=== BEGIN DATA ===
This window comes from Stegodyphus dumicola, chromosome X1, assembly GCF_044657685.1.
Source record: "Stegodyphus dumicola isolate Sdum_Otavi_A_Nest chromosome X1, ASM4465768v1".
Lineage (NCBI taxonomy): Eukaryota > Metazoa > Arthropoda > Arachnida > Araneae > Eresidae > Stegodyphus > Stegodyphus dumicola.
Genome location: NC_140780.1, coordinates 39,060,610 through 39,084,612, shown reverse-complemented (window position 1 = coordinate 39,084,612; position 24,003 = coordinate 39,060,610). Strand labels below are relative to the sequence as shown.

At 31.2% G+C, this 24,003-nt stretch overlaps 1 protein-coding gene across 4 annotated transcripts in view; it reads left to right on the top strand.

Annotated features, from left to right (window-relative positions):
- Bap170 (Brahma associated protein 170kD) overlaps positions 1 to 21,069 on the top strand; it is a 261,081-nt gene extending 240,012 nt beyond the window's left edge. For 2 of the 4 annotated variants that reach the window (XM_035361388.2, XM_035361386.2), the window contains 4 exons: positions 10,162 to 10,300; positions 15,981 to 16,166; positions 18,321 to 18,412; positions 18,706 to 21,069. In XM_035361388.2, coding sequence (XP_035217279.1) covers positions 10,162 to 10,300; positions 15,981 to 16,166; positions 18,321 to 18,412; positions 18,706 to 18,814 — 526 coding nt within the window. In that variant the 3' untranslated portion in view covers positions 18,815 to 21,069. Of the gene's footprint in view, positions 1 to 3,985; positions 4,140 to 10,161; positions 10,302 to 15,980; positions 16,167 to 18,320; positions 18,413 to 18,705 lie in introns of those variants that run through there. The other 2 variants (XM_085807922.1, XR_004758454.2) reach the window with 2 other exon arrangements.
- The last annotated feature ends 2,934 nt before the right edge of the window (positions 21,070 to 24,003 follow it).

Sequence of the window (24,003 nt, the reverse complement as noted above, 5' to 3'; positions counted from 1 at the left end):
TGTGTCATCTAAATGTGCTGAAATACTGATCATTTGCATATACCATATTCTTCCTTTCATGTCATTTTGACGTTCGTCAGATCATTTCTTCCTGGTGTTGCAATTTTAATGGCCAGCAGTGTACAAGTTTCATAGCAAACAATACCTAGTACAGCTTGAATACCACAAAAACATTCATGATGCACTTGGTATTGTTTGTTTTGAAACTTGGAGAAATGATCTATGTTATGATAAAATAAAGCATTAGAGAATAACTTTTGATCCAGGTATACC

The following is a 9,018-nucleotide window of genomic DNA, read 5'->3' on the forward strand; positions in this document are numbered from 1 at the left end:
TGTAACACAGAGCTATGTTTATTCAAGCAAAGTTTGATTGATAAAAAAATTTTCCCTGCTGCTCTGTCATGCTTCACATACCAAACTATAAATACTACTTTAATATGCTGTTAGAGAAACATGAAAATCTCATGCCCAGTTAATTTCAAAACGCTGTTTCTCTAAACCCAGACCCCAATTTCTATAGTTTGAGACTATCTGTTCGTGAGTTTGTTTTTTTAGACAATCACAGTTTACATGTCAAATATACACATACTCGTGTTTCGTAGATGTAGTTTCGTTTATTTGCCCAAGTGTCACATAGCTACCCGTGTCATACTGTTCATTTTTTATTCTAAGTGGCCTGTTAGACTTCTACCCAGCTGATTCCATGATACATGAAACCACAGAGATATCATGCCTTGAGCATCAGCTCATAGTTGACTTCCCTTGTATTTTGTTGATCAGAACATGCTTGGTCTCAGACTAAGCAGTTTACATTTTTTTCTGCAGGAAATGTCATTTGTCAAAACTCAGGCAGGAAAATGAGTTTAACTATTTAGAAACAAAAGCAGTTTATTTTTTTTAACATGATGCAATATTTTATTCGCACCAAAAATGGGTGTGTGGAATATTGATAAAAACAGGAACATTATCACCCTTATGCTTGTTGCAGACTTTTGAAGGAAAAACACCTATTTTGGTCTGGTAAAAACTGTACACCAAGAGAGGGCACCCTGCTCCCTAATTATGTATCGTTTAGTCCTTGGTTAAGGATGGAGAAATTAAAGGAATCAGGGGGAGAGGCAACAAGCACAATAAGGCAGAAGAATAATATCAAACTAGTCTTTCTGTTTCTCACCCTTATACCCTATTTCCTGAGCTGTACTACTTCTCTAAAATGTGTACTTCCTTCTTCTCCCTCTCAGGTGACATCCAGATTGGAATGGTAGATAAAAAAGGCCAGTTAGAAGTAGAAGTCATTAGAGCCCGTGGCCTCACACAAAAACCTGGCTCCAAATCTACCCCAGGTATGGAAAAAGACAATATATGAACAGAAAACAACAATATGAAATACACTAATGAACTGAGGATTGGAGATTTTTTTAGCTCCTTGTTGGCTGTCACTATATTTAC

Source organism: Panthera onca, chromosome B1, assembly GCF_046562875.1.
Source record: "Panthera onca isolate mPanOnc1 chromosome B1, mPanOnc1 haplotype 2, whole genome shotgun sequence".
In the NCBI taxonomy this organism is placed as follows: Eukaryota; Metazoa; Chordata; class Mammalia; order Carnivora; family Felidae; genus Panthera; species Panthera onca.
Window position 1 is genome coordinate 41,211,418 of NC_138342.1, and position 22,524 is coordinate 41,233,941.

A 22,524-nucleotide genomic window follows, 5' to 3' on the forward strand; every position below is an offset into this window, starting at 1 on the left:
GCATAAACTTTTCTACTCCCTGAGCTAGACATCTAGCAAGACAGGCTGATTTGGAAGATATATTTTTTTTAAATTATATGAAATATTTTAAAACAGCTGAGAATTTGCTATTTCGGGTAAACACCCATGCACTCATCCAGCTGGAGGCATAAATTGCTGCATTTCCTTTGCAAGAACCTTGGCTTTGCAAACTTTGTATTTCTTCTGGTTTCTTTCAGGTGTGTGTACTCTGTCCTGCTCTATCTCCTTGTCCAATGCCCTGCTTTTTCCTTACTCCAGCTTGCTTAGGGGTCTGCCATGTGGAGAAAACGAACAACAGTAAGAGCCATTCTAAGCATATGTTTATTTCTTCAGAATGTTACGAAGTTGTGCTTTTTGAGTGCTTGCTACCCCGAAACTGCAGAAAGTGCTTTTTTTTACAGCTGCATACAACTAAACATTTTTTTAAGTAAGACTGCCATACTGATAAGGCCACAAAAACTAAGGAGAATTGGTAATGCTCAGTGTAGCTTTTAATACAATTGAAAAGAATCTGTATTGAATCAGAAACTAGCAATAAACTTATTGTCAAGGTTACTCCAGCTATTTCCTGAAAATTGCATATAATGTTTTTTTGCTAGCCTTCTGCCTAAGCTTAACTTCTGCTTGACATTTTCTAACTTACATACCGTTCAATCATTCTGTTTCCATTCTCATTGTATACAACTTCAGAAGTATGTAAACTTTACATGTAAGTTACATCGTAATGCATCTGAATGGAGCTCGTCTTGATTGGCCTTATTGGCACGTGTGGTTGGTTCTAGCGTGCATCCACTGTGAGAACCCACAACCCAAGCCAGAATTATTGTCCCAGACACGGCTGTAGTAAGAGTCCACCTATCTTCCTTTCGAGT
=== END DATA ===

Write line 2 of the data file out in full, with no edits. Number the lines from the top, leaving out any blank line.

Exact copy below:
Source record: "Stegodyphus dumicola isolate Sdum_Otavi_A_Nest chromosome X1, ASM4465768v1".